While audiences are excited to see Fey and Poehler together again, Barinholtz was equally thrilled that Sisters reunited him with the two, whom he first met nearly 20 years ago when all three were up-and-coming performers in Chicago’s improv scene. “Tina was always just so funny,” he said. “I knew Amy a lot more because we're a little more similar in the sense that we're like, ‘Hey! Yo! Let's get drunk and have a smoke!’ But I always liked Tina and, even in 1996, was completely in awe of her and her comedy. It's just so sharp.”
The fact that Barinholtz is now playing the male lead in a major motion picture co-starring two comedians he’s loved for 20 years is kind of blowing his mind. “I still think I'm going to get cut out of the film,” he said half in jest of Sisters, which hits theaters on Dec. 18. “I still think there's a chance it opens and my wife says to me, ‘You had one line! What happened?’ It was a surreal experience. I still can't believe it happened.”
The incredible professional opportunities continued for Barinholtz after he returned to film the third season of The Mindy Project when he auditioned for a role in Suicide Squad, DC Comics’s big budget super villain team-up co-starring Will Smith, Margot Robbie, Jared Leto, and Viola Davis. The movie, once again, afforded him the chance to try something new. “Going to Suicide Squad was a very different experience. I don't want to say it was agro-male because Margot Robbie is tougher than any of the guys, but it was just a very raucous set,” he said of the gritty, action-heavy blockbuster. “[Director] David Ayer is very dark. He chases that real darkness and says crazy things to you before a take to get your head spinning. He likes to psychologically get in there. He would tell us, ‘You know on Fury, right before a scene, I almost got Shia [LaBeouf] and [Jon] Bernthal into a fistfight.’ And it's like, I don't want to do that!! But he gets great performances out of actors and the movie is so big in scope. When I think of some of those sets, it's like, This is the size of Universal Studios. It was very, very, very different.”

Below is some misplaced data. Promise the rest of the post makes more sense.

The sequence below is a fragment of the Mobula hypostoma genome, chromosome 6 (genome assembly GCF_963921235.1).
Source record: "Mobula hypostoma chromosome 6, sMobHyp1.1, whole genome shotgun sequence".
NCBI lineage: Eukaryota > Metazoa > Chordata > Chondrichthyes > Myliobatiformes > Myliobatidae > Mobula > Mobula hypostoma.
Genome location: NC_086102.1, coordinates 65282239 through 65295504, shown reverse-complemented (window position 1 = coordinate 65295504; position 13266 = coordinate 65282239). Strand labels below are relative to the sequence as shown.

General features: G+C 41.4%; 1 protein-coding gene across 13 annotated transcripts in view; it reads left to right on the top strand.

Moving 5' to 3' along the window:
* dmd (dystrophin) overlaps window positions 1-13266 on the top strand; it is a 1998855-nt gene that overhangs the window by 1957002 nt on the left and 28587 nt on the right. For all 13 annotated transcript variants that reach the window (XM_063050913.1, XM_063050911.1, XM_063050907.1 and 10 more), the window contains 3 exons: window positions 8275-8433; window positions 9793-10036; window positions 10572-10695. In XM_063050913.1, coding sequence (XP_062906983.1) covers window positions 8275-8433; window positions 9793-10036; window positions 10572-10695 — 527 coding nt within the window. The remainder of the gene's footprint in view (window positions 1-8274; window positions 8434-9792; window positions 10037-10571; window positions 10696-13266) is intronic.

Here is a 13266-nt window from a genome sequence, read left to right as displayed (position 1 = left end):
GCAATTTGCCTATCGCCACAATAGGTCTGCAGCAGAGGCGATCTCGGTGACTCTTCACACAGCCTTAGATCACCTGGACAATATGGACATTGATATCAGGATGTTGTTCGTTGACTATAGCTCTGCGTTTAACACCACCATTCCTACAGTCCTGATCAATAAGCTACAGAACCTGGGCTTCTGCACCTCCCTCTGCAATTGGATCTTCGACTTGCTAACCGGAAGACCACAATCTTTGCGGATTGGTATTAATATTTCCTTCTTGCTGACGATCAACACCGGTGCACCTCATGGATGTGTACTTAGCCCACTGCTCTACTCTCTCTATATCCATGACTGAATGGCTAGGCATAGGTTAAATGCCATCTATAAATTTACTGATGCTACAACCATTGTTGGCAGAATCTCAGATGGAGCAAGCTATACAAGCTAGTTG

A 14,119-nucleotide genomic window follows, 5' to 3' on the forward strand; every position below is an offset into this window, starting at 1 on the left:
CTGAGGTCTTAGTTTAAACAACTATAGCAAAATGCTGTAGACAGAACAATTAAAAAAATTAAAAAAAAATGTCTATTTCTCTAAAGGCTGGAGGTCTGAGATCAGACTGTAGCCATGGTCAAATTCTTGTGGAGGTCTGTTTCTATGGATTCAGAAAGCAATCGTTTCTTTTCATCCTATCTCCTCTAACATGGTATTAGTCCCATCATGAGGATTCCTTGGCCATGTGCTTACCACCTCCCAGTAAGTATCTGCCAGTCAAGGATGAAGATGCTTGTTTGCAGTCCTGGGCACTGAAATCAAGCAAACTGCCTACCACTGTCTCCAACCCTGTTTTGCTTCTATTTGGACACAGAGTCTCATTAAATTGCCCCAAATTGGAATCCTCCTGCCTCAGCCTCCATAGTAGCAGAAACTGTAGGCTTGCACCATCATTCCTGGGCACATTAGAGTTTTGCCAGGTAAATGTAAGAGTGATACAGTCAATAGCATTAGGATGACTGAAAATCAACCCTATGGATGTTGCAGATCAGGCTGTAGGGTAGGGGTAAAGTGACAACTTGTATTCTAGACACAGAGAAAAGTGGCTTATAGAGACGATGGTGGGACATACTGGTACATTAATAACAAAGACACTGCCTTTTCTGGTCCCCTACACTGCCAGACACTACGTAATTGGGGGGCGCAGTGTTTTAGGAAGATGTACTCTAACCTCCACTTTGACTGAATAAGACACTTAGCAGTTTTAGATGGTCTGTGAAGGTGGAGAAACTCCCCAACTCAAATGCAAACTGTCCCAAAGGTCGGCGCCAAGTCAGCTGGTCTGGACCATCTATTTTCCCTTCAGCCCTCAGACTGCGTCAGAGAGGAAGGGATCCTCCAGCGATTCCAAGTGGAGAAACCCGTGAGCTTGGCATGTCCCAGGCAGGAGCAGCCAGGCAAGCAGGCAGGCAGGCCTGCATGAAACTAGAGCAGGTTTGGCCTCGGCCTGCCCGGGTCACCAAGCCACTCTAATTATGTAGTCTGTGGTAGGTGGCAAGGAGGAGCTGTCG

Keeping the details of a super high-profile movie secret has also been a new experience for Barinholtz, who wasn’t even able to speak in depth about the character he plays. “I have David Ayer in my head being like, ‘I'm going to kill you if you say anything,’” he said before thinking for a solid minute. “I can say it's probably not who you think it is. I can say that he's definitely someone that people will not like, and he is someone who likes to really mess with people — likes to really hurt people and fuck them up.”
Off set, the cast of Suicide Squad bonded by getting matching tattoos and while Barinholtz didn’t get one (“My wife said, ‘If you come back with a tattoo from a movie you are in, I'll know what kind of man you are,’” he recalled), he did emerge from the experience with some new impressions to add to his repertoire. Robbie’s Australian accent was just one of the nearly dozen Barinholtz busted out during the course of our hourlong interview. They ranged from Arnold Schwarzenegger, Donald Trump, and Mindy Kaling to a used car salesman, a chain restaurant waiter, and an old-timey Hollywood agent.
Those impressions, formed over years of doing improv, served Barinholtz well on MadTV, where he was a cast member from 2002 to 2007. While he, like most burgeoning comedians, dreamt of getting tapped by Lorne Michaels to star on Saturday Night Live, Fox’s late-night sketch series came calling first and, as a struggling 24-year-old comedian, he couldn’t say no.